Why is our water supply system so precarious?

A new EPA report highlights a range of failures and points the finger at Irish Water

Irish Water

Irish Water

 

The latest report card on Irish Water highlights a range of failures and presents further evidence that Ireland has a water supply network that is far from reliable.

This week’s Environmental Protection Agency (EPA) report on public drinking water supplies notes that the lack of robust infrastructure is putting the health of more than one million people at risk and acutely impacting the Dublin region, the most populous of the country.

The precarious situation in the capital is being exacerbated by the utility being barely able to meet demand and its difficulties at the Leixlip water treatment plant, which takes water from the Liffey river and supplies much of Dublin and parts of Meath and Kildare.

Last year, boil-water notices affecting 650,000 people were in place for an extended period due to problems at Leixlip.

In its report, the EPA did not hold fire in highlighting issues throughout the country – it said it could take 60 years to remove dangerous lead pipe connections and noted there was inadequate disinfection of infrastructure and poor management of harmful cleaning byproducts such as trihalomethanes.

Irish Water is not resourced enough; it’s not moving quickly enough

In 2018, Irish Water indicated all issues on the EPA’s remedial action list – the most problematic ones – had completion dates no later than 2021. They have since been pushed out to 2024 and beyond, due to funding required not being available before then.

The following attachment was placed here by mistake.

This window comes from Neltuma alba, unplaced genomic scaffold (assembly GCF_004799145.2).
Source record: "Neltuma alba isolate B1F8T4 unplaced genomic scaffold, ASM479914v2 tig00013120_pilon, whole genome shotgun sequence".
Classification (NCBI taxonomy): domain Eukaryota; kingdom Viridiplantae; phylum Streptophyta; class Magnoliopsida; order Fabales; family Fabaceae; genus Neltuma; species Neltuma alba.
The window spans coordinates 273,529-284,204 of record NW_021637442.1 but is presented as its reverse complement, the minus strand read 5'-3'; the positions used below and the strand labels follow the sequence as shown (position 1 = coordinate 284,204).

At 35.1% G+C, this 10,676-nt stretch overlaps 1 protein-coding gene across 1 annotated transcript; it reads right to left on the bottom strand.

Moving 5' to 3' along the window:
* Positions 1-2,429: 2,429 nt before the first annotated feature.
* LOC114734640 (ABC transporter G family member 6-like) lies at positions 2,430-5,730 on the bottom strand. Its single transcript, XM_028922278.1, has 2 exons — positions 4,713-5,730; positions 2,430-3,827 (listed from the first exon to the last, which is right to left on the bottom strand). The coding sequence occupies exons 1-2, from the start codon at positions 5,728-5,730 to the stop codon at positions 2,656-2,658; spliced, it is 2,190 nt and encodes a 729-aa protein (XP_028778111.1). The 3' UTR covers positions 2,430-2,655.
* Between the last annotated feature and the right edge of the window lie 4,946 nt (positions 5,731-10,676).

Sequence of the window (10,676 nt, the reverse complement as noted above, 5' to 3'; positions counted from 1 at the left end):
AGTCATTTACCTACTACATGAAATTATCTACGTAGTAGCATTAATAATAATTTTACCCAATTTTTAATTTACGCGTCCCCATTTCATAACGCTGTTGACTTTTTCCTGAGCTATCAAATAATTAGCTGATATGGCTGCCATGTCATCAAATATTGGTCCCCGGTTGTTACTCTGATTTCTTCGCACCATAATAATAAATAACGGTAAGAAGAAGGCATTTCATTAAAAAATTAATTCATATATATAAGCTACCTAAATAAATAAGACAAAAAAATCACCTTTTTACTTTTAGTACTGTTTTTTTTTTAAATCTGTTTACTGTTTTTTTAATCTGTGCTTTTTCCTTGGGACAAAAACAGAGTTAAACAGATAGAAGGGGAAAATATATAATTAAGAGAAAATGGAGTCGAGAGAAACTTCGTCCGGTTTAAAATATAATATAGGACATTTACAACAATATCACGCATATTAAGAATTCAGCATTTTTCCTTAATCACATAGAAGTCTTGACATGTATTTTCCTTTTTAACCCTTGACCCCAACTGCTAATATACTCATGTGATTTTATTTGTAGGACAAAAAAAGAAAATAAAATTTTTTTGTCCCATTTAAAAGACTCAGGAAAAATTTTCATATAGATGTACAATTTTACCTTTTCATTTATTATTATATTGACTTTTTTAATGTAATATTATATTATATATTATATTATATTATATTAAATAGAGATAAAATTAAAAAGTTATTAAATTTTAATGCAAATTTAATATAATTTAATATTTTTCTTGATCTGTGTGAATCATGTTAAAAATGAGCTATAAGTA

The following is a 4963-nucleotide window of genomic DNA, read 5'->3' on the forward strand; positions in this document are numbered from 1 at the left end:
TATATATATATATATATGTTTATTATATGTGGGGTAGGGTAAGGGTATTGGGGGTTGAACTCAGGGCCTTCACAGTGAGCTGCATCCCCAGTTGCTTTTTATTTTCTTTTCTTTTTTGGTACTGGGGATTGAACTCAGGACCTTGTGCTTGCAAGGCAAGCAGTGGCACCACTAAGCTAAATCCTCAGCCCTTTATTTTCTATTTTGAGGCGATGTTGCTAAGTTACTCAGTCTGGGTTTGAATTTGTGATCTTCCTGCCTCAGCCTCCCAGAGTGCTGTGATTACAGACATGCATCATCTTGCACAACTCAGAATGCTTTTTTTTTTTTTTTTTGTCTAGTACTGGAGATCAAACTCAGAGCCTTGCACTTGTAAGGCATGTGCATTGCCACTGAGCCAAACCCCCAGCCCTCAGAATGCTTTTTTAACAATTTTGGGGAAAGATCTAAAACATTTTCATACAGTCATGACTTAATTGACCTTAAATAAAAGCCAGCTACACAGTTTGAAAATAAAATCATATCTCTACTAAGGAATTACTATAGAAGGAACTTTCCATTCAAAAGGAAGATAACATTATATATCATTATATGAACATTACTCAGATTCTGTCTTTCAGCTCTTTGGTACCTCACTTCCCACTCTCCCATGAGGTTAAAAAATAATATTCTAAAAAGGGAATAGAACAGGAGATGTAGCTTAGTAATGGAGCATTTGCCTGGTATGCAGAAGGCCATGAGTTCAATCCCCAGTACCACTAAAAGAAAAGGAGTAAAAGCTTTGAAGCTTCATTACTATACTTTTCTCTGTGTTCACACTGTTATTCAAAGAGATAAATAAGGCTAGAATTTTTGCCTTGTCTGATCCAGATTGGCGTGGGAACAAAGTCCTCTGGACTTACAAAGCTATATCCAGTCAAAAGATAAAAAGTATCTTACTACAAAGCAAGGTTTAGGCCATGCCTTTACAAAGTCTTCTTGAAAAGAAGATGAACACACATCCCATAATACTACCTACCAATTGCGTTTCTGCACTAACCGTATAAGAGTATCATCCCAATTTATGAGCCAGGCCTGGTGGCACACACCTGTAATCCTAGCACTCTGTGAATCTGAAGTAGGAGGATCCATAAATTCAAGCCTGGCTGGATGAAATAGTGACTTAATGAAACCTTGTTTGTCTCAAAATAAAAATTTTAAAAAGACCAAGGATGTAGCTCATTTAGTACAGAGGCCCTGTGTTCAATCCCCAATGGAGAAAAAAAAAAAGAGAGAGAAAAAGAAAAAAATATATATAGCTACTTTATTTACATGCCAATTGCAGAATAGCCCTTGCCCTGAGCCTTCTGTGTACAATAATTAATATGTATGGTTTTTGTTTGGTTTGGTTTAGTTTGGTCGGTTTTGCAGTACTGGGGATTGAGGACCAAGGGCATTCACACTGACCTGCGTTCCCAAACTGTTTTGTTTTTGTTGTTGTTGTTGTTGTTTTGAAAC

In those circumstances, it is remarkable that overall 99.9 per cent of samples complied with EPA bacterial limits and 99.6 per cent complied with chemical limits. Indeed, levels of compliance have been consistently high since Irish Water became responsible for public supplies in 2014.

Lack of resilience

The problem, however, is a lack of resilience in the system, according to Prof Fiona Regan, director of DCU Water Institute.

She believes the scale of the problem and how it has to be addressed needs to be a Government priority.

“Irish Water is not resourced enough; it’s not moving quickly enough,” she says, adding that taking 60 years to remove lead pipes “is simply not acceptable”.

Prof Regan argues that because Irish Water is not providing appropriate timelines to address problems, “the security issue should be taken away from Irish Water and dealt with at Government level”.

Resolving Dublin’s water problems is a complex task balancing supply and demand, she admits. “But it’s also about management. What happened in Leixlip should not have happened.”

The EPA details three separate incidents last October at Leixlip, which Irish Water operates with Fingal County Council. In November, “very heavy rain led to a significant deterioration in quality of the water coming from the Liffey, and the treatment plant was unable to cope”.

The bottom line was that the boil-water notices had to be extended, says Prof Regan. “Can you imagine if this happened in this period [of Covid-19]?”

Lead piping excavated from the driveway of a home in Sandymount, Dublin, after it ruptured and caused a leak. Uptake of grants to replace private lead pipes has been low. File photograph: Frank Miller
Lead piping excavated from the driveway of a home in Sandymount, Dublin, after it ruptured and caused a leak. Uptake of grants to replace private lead pipes has been low. File photograph: Frank Miller

Major concerns